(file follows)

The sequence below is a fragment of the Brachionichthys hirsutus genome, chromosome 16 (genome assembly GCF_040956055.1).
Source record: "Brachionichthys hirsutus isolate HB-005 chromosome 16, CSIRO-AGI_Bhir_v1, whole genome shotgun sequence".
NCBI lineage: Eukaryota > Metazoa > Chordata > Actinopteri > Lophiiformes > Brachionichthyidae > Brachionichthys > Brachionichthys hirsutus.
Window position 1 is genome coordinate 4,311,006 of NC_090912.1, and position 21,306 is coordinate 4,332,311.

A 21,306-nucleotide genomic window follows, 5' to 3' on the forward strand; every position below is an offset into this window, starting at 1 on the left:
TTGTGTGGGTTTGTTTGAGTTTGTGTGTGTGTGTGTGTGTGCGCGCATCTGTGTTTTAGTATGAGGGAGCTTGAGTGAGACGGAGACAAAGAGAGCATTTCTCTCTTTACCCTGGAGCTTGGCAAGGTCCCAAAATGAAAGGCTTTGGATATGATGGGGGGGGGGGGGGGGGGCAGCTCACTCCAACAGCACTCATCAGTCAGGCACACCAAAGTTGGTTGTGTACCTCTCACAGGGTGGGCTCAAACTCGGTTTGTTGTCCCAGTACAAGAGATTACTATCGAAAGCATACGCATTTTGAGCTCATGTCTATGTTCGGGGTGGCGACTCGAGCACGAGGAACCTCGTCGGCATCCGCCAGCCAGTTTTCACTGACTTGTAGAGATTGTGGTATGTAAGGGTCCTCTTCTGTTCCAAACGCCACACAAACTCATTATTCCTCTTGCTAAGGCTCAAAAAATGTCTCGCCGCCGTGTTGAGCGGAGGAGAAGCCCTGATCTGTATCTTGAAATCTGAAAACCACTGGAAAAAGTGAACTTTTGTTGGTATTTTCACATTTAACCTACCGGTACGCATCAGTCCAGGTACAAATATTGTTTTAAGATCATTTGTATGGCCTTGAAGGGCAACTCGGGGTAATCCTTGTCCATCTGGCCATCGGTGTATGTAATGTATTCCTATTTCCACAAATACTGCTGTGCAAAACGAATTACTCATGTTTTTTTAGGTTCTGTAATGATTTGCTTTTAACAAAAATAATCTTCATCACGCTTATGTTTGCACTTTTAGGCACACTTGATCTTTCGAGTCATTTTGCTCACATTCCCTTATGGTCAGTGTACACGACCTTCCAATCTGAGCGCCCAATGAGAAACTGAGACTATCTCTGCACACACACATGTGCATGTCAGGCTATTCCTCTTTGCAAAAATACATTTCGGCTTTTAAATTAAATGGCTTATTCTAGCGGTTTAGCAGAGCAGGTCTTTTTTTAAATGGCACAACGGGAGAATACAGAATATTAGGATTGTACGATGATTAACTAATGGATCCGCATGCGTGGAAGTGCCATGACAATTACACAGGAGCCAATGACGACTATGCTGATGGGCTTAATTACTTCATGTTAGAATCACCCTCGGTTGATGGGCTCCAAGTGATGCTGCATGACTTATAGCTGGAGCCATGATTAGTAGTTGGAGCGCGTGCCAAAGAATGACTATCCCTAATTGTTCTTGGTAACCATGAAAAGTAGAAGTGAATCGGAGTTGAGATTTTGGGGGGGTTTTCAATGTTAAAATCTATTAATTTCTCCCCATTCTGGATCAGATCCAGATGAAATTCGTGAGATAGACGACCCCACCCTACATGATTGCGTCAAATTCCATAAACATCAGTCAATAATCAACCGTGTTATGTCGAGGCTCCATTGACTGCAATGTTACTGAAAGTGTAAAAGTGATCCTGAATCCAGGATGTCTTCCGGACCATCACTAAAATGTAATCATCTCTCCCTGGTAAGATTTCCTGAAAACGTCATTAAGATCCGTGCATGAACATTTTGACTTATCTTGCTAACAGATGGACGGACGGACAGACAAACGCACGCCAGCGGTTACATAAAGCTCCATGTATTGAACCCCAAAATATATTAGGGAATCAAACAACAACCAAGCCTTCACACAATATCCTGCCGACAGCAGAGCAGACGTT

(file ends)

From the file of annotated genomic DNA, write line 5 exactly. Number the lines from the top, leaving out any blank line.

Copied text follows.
A 21,306-nucleotide genomic window follows, 5' to 3' on the forward strand; every position below is an offset into this window, starting at 1 on the left: